Again, I'm sorry you feel attacked. I think we women have learned a bit about our rights. We also compare our births to those of others'. When someone gets a homebirth with no hands on her, and she eats, she drinks, has no tears, baby and mom are healthy...others begin to believe they can have it too. Sometimes they can, sometimes there is no way for mom and baby to both be safe and get this type of birth. It's hard, and women can get cranky about it when it cannot happen. Sadly, I do beleive though that some women are pushed down and treated poorly, I believe I was in one of my births (by the nurse and not the doc).

I am glad you have been able to put things in the right perspective. Every OB is their own person, not the caracature of OB's out there on blog stories. Just as unfair for women to lump them together as it is for OB's to lump women together in one group.


Taking Heart said...

Definitely glad to see a change... from last year to now... happy for you...

I have been moonlighting in ER a bit to take the edge off of my L&D burnout... and after anchoring a foley on a full code 50 year old mets ca adult male last noc... I think I appreciate my L&D job already.

Carrie Ann said...

Welcome Back! I am thankful for people like you who are passionate about what you do. Keep fighting the good fight! If it weren't for people in your field, I wouldn't be alive!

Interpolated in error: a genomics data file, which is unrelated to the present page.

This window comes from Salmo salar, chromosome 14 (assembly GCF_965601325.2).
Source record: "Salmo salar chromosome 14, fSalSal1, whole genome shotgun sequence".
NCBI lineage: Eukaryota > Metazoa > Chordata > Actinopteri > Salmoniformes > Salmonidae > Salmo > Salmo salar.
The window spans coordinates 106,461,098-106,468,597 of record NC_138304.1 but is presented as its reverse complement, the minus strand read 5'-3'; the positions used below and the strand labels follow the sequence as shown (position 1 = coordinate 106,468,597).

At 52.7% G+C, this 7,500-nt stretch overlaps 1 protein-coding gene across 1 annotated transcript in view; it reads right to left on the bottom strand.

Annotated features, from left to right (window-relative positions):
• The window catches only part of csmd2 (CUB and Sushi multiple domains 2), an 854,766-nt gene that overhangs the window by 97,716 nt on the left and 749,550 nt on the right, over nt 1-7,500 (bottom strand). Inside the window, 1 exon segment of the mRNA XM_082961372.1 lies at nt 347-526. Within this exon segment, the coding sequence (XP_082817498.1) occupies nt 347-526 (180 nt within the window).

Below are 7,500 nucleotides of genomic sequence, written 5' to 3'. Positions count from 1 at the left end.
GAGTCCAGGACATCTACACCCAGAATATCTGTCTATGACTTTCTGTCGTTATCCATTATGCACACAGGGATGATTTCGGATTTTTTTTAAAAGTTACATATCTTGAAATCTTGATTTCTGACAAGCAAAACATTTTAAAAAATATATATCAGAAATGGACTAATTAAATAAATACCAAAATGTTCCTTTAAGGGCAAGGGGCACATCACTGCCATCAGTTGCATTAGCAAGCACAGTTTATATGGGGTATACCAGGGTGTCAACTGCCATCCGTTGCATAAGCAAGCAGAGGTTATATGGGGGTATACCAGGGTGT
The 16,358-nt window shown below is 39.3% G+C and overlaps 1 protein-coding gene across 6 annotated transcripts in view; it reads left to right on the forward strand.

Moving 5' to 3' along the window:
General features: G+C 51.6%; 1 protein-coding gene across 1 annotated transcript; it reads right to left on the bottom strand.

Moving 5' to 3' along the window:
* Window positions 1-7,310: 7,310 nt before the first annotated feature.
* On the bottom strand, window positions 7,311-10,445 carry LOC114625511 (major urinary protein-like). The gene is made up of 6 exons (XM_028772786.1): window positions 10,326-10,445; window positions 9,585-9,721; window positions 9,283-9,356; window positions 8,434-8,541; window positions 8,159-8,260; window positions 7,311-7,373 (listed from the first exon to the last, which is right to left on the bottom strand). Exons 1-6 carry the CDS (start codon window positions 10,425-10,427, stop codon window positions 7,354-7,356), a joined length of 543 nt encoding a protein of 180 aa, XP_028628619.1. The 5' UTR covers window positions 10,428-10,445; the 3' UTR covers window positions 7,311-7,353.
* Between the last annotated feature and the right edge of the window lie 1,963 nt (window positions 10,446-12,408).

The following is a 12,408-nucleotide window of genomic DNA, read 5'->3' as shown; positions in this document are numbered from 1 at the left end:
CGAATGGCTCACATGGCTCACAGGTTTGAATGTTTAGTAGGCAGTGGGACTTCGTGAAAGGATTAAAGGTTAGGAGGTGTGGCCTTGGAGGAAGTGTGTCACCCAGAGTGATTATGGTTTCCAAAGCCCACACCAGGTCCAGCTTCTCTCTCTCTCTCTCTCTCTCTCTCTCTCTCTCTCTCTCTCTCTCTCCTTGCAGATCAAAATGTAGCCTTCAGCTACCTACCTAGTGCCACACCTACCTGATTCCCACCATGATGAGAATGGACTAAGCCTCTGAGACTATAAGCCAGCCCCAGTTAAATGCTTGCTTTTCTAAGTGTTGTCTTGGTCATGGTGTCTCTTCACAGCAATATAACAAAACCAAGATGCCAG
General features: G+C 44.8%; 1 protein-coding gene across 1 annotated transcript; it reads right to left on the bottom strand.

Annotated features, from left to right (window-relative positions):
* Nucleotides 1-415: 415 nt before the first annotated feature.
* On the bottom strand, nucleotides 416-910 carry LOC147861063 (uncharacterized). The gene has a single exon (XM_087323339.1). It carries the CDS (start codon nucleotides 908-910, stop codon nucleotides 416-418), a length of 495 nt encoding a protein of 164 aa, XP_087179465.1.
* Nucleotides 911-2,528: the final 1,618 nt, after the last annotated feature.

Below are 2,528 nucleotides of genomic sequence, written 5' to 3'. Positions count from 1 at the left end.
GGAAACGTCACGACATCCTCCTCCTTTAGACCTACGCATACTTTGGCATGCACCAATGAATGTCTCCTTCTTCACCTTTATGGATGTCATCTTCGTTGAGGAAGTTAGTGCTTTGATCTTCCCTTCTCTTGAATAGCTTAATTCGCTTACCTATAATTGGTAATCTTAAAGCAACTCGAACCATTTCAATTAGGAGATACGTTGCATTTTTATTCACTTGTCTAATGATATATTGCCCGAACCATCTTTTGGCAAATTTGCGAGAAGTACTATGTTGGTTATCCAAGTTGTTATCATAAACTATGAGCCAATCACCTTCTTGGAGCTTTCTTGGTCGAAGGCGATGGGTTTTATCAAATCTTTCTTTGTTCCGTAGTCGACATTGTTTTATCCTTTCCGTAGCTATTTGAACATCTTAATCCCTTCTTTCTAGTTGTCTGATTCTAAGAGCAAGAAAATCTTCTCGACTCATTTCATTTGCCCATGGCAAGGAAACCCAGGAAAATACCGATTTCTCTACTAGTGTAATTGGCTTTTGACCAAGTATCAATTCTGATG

Anonymous said...

PS. Love the new look, great colors.

Anonymous said...

Just stay off the bashing blogs, they're not worth your time and emotional energy. Go to the pool, hug the kids and enjoy the vacation (I hope one of them is with Mr. Who without the kids). And please, keep posting--we miss you when you're gone.

Anonymous said...

Glad to see you back!
Amy in OH

Anonymous said...

Glad to see you too!
Dr bashing blogs make me sad and mad too. "Perfect is the enemy of good" but somehow people think saying "I could never be a doctor, but those who chose to be doctors better be perfect" is ok.

Diana said...

Glad to have you back! I have loved your posts and hope to see more soon.

Anonymous said...

Now I realize how selfish my post I'm into lots of words! I am glad you have found your purpose again. We need all the good docs we can get, so ignore any negatives out there. They don't know you (and neither do I but I like your writing).

Dawn (again)

Sam said...

Glad to see you're back :)

Dragonfly said...

Glad you are back. Ignore the haters.

Susan said...